Populists strain the ties binding big parties across Europe in EU elections

European People’s Party criticised for not expelling far-right Fidesz of Hungary

 Croatian citizens at a political rally in  Zagreb. Photograph: Antonio Bat/ EPA

Croatian citizens at a political rally in Zagreb. Photograph: Antonio Bat/ EPA

 

German chancellor Angela Merkel and Manfred Weber, her compatriot and leader of the European People’s Party (EPP), rejected nationalism and advocated inclusiveness at a rally in Croatia before this weekend’s European elections.

But the music played by their hosts struck a very different note.

Leaders of the Croatian Democratic Union clapped along to a song written by Marko Perkovic, whose homages to “greater Croatia” are beloved of the country’s far right; his band Thompson, named after the US submachine gun, has been banned from performing in Berlin and several other European cities.

The contrast exposed a tension felt across central and eastern Europe in these elections, as mostly moderate, liberal blocs in the European Parliament face the dilemma of whether to confront or compromise with populist parties in their ranks.

“Chancellor Merkel was not familiar with what songs would be played during the party gathering in Zagreb, nor did she know of the content of those songs,” her office said amid embarrassment over the mixed messages sent out in Croatia.

“During her visit to Zagreb, Chancellor Merkel clearly expressed her stance in opposing nationalism.”

Prime minister of Hungary Viktor Orban leads the Fidesz party which has been suspended from the EPP. Photograph: Tobias Schwarz/AFP/Getty Images
Prime minister of Hungary Viktor Orban leads the Fidesz party which has been suspended from the EPP. Photograph: Tobias Schwarz/AFP/Getty Images

The EPP and Fidesz

Weber, the EPP’s candidate to lead the European Commission, has long been accused of naivete or cynicism for striving to keep Hungary’s increasingly nationalist Fidesz party inside the EPP alongside the likes of Fine Gael.

The EPP did not tackle Fidesz, even as its leader Viktor Orban set about turning Hungary into an “illiberal democracy”, and the EU launched legal action against his government for cracking down on migrants and NGOs and forcing the liberal Central European University to move most courses from Budapest to Vienna.

When Hungary’s demonisation of the EU and EPP elder statesman Jean-Claude Juncker finally prompted the party to act in March, it chose to suspend – rather than expel – Fidesz, which allowed Orban to hail a victorious compromise and the EPP to avoid a split ahead of the elections.

Orban was anything but chastened, however, and subsequently denounced Weber’s bid to become commission president and gave a warm welcome in Budapest to Italian interior minister Matteo Salvini, the far-right firebrand who wants Fidesz to join his nascent European coalition of nationalist parties.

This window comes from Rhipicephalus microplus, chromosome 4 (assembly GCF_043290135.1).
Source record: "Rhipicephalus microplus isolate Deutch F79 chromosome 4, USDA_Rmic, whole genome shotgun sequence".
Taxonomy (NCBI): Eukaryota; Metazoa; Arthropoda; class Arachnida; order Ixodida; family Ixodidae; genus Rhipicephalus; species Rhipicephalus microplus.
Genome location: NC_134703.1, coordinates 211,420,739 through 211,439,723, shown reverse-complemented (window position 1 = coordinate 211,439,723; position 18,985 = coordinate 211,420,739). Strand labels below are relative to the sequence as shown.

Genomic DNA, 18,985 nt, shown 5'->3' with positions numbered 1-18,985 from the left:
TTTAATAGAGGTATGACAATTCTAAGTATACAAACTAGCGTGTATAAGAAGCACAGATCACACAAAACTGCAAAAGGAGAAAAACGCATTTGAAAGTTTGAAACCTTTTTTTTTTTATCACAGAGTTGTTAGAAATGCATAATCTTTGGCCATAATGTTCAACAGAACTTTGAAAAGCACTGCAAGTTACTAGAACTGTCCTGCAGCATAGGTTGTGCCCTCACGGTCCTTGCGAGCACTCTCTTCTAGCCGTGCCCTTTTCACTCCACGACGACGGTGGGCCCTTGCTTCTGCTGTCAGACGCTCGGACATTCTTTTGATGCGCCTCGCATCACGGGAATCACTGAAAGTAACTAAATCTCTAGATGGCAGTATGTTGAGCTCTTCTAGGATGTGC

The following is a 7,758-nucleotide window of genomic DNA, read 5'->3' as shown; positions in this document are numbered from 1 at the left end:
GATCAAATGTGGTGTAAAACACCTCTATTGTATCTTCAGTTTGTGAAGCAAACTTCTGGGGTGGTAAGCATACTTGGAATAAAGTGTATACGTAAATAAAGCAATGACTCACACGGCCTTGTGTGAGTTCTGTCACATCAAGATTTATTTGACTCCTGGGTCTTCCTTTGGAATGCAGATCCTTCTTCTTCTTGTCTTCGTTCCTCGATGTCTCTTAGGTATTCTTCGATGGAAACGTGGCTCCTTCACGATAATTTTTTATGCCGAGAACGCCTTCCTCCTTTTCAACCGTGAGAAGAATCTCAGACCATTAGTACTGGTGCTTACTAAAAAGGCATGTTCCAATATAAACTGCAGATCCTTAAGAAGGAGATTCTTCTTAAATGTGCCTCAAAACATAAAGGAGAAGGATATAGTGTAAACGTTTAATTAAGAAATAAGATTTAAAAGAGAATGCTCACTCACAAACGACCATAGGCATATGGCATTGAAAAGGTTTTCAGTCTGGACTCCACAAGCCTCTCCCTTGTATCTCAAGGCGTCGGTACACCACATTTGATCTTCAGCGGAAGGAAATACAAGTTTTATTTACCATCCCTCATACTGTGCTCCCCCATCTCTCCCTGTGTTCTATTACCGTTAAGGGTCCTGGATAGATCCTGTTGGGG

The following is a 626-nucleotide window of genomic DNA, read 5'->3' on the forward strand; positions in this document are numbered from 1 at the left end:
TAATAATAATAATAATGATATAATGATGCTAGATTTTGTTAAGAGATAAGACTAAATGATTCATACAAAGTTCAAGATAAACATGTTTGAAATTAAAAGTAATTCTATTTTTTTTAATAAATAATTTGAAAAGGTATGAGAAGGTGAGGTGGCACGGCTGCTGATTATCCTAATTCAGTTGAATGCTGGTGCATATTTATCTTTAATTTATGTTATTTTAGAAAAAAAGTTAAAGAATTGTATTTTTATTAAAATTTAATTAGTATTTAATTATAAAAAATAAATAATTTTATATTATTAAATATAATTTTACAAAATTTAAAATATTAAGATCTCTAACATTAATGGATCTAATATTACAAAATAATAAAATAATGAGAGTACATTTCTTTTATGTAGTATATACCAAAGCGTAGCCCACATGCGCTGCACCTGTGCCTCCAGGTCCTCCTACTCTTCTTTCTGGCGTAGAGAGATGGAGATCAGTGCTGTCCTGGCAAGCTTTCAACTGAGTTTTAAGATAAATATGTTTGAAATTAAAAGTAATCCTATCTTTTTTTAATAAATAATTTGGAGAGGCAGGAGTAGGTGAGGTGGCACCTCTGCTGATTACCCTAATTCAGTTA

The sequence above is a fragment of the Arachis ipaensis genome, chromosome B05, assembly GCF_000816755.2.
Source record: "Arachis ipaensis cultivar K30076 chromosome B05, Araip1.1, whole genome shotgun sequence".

“I want the EPP to win the European elections. But afterwards we will have a painful debate about the way forward,” Orban told Germany’s Bild newspaper on Friday, ahead of voting in Hungary that Fidesz is set to dominate.

“I don’t want the EPP to tie its political fate to the left. In Europe today the political left stands for ideas which will destroy Europe – including Germany, ” he added.

“Instead of stopping migration, they want to facilitate it... In Italy Salvini is doing a good job, so we cannot rule out any alliance after the elections.”

Another EPP member is Bulgaria’s ruling Gerb party, which is neck-and-neck in polls with the opposition Socialists amid accusations of corrupt property deals against officials close to prime minister Boiko Borisov, who was due to join Weber, Merkel and Plenkovic in Munich on Friday for a final election rally.

It is not only the EPP that faces questions about its members’ behaviour, however.

Demonstrators in Wenceslas Square in Prague demanding an investigation into allegations of fraud by the Czech prime minister Andrej Babis. Photograph: Rene Volfik/AFP/Getty Images
Demonstrators in Wenceslas Square in Prague demanding an investigation into allegations of fraud by the Czech prime minister Andrej Babis. Photograph: Rene Volfik/AFP/Getty Images

Czech Republic and Romania

Thousands of Czechs have rallied in Prague in recent weeks to demand a full investigation into fraud allegations against billionaire premier Andrej Babis, leader of the Ano party that belongs to the centrist Alliance of Liberals and Democrats for Europe group.

Alongside European elections on Sunday, Romanians will vote in a non-binding referendum on government efforts to tighten political control over the courts and weaken anti-graft legislation, which have prompted Brussels to threaten legal action.

The changes would benefit powerful figures including Liviu Dragnea, leader of the ruling Social Democrats (PSD), whose membership of the European Socialists group was frozen last month.

“Politicians are trying to get rid of the pressure they feel in this fight against corruption,” Frans Timmermans – European Commission vice-president and leader of the Socialists – said of Romania.

“This is unacceptable and the commission will say ‘no’ and also in our political family we will say ‘no’ to all of this.”

The Socialists chose not to expel the PSD, however, amid their fight with the EPP for control of the European Parliament, and between Timmermans and Weber for leadership of the European Commission.

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